100%(1)1 out of 1 people found this document helpful
This preview shows page 2 - 5 out of 10 pages.
Table 5–2Example Checklist for Developing CurriculumPossible TopicsAsk Yourself: Relevant to Mostof the Children?Ask Yourself: Can It Be Integrated AcrossMost Subjects?Ask: Does It Promote Higher-Order Thinking?
Possible TopicsAsk Yourself: Relevant to Mostof the Children?Ask Yourself: Can It Be Integrated AcrossMost Subjects?Ask: Does It Promote Higher-Order Thinking?have the capacity to memorize, it has no meaning or relevance for them.silhouettes of Lincoln and Washington and paste them on paper, but why do it?activities.SECOND GRADERS Studying whalesChildren at this age do not have tolive by the water to be able to understand life in the ocean. It will be most relevant to children who can actually see whales where theylive or travel but books and videos can bring the topicto life for all.Whales can be classified by differences and comparing behaviors. They inspire art and literacy. There is a wealth of relevant material for children to research and investigate. The size of whales can arouse mathematical inquiries.Museum scale models can enhance representational play.Children at this age can explore topics such as keeping whales incaptivity for people to observeas well as the need to protect the ones that are endangered. Some may be ready to discuss the use of whales for subsistence orgourmet foods.With national trends for standards, accountability, and initiatives linked to funding such as Race to the Top, K–12 teachers are frequently being challenged with questions such as “Why are you doing that?” and “What are the children learning?”School AgeMrs. Jensen knows how to help children become interested in subjects included in state standards. For instance, the topic of nutrition may sound boring or beyond the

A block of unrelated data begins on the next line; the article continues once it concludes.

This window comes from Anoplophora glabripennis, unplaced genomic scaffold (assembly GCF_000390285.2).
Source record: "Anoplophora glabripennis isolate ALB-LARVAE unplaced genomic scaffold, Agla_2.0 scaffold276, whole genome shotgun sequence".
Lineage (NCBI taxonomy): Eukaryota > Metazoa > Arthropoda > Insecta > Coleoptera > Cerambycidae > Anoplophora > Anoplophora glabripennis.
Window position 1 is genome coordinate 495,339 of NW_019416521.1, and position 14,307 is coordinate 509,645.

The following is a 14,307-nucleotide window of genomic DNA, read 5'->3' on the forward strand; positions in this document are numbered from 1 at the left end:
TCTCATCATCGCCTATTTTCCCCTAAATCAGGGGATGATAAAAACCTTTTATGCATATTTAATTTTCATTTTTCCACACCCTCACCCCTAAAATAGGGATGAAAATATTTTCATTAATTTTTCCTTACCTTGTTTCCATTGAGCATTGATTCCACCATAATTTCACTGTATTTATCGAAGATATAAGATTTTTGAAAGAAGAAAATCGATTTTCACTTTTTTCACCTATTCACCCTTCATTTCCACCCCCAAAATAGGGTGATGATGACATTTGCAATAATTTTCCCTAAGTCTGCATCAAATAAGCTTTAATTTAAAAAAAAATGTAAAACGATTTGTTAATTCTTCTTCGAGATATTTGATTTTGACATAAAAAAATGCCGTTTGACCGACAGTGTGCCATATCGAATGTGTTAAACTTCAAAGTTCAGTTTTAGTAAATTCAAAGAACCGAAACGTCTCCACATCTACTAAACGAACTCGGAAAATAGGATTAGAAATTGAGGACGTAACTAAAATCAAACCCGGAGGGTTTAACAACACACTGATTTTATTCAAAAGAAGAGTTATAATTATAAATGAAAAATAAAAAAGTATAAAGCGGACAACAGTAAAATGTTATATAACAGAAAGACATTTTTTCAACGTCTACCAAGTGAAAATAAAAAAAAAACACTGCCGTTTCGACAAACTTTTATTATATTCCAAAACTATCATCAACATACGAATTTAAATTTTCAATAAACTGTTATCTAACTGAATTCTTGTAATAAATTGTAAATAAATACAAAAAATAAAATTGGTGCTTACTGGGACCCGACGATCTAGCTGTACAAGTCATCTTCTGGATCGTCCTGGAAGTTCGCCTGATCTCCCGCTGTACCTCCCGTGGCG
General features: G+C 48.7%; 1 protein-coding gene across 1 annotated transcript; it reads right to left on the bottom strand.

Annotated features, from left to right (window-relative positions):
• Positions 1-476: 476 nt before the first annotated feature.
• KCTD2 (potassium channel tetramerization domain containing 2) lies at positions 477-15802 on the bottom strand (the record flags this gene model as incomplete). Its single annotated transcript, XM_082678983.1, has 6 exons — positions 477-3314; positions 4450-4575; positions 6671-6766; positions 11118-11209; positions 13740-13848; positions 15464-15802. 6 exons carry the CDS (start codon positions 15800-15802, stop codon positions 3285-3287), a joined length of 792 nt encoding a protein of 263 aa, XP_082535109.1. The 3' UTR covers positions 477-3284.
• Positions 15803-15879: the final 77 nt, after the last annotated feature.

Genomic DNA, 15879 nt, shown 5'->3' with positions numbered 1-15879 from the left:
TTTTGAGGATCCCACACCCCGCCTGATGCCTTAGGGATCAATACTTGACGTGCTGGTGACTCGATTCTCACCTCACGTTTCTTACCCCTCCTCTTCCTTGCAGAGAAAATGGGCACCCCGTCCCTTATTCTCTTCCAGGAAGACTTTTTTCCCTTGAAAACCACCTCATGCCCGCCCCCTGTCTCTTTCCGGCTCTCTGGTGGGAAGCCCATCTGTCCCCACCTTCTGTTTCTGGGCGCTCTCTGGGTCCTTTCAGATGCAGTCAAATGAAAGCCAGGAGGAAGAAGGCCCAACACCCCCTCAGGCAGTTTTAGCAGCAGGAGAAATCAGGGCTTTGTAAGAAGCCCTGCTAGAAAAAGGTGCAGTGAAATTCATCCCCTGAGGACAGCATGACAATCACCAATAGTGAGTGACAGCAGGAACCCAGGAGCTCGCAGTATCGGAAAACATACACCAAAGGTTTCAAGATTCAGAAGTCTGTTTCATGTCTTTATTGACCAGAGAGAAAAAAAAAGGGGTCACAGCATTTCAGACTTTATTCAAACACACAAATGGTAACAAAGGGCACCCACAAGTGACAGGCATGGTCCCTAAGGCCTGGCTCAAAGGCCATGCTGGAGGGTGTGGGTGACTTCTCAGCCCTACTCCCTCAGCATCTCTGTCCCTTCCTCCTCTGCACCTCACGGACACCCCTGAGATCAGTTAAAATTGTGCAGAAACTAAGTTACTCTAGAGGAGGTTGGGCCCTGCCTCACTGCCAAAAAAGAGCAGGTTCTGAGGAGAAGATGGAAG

reach of young children, but it isn’t when you take a trip to the supermarket to buy items from each food group and use them for a class cooking projectPreschool